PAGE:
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george hancock stefanJohn the Baptist did not attract thousands to the wilderness by living in a lavish palace, with his sartorial refinement, or with his culinary taste. His clothes were made of camel’s hair and his diet was even more unappealing. It was his message about the judgment of God that brought people to listen. He said, “The ax is already at the root of the trees, and every tree that does not produce good fruit will be cut down and thrown into the fire.” He called his listeners to repentance in view of the coming judgment of God.

In our days we hear so much talk about superiority – superiority of race, superiority of gifts, superiority of ability, superiority of performance. We often write about the people who are the first – the first from this ethnic group to gain a seat on the Supreme Court, the first of this ethnic group to become a senator, or the first of this group to become the best surgeon. While achievements of this nature should be praised, we rarely talk about people who humbled themselves and served their people. We praise new millionaires, but we rarely read about millionaires distributing all their riches in order to serve others. Apostle Paul writes this about Jesus – he became poor so that we can inherit the riches of God.

When people move from one stage of life to another, they tend to forsake their initial status. There are people who move from poverty to riches; once they are in a new financial category, they forget those who they have left behind. I hear stories from children of Depression who tell us how they have moved so far beyond what their parents and grandparents had. I hear from immigrants who came here with a suitcase that was almost empty and one or two generations later, they have become rich. I have seen families with a small house, where ten family members from multiple generations lived. Their homes now are sometimes ten times bigger than the family household with one-fifth of the people present, and they still think of bigger and more luxurious spaces.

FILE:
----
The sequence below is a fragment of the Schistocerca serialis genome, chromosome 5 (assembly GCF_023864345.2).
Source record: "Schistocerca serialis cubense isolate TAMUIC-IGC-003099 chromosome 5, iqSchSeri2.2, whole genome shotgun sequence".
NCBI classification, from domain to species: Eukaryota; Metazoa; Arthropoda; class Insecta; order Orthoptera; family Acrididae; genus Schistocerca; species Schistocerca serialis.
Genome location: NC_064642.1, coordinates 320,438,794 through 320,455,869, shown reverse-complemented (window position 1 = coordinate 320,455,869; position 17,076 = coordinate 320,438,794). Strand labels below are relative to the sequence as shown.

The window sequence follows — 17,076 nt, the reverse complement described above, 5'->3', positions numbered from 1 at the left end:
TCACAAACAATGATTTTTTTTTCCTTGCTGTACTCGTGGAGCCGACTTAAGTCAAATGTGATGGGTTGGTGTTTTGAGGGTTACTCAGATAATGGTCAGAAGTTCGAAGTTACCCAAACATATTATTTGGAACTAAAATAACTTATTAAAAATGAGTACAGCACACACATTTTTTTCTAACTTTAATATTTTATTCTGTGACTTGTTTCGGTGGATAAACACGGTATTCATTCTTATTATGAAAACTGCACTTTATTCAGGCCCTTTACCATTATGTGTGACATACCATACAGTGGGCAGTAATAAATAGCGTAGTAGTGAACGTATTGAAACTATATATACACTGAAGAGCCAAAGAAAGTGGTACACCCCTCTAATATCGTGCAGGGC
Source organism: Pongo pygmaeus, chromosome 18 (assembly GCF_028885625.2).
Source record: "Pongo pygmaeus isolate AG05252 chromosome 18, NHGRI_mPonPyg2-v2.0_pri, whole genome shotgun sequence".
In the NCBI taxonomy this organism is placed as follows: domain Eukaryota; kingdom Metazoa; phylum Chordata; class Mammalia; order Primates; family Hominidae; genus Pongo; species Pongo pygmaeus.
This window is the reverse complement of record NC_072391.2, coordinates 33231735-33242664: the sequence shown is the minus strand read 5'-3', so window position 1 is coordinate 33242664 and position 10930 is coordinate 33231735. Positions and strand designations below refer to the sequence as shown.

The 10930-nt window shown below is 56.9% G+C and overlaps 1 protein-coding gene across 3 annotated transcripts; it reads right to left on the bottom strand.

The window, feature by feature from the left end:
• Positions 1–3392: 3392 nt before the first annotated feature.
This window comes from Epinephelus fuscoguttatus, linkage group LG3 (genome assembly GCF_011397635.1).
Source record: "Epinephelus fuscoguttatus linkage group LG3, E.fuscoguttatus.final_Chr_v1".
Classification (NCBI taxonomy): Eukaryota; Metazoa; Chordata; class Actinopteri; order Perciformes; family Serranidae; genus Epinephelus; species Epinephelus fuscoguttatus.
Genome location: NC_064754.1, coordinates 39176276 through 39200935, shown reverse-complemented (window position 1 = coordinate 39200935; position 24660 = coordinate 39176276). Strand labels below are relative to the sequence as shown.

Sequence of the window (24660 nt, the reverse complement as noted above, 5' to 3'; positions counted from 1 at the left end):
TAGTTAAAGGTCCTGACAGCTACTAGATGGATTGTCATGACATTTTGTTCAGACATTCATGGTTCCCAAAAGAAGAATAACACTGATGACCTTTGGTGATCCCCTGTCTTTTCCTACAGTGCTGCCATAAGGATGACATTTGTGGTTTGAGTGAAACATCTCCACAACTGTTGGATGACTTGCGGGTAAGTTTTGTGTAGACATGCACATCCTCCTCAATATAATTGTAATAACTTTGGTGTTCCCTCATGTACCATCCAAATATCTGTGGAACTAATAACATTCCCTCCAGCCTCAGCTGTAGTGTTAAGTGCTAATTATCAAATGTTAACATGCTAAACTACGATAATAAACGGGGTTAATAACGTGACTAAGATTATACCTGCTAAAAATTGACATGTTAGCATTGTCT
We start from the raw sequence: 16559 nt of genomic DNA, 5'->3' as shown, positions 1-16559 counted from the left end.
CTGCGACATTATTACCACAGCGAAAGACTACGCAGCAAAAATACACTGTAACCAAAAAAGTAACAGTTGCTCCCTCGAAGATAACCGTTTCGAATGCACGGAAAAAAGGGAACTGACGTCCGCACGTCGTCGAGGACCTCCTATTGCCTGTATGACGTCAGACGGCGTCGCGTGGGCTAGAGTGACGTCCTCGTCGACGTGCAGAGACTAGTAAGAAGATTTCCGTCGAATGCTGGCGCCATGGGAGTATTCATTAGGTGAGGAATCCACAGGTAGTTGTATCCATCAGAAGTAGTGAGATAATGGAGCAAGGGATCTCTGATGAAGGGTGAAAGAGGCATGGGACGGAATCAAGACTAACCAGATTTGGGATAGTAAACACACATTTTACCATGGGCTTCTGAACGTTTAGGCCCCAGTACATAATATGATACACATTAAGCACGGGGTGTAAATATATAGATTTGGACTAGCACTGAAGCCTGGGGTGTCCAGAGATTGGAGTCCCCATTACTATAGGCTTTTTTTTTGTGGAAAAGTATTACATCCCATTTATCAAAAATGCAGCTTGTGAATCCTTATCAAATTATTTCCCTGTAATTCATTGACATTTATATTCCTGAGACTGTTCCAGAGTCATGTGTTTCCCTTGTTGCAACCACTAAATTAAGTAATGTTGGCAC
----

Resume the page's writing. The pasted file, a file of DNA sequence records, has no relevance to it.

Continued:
In talking with people who are in service industries – restaurants, trades, libraries, clerks – we find out that the people who are being served become more and more pretentious. People who are being served feel from time to time that those who are serving them are not as smart or privileged as they are. In fact, their service to us confirms their lower status or their inability to be what we are.

Jesus came preaching about the Kingdom of God. In the midst of so many kingdoms and empires, he presented a new order. The world order of that day (as in our day) basically admired highly accomplished persons who climb to the top, regardless of the cost. They were the ones that were admired and served by everyone else and the more they were served, the more prestigious they became. But in the King James version of the Bible, we read these concise words: “Not so among you. If I your Master have washed your feet this was an example of the Kingdom of God. Blessed are you who know this and do this.”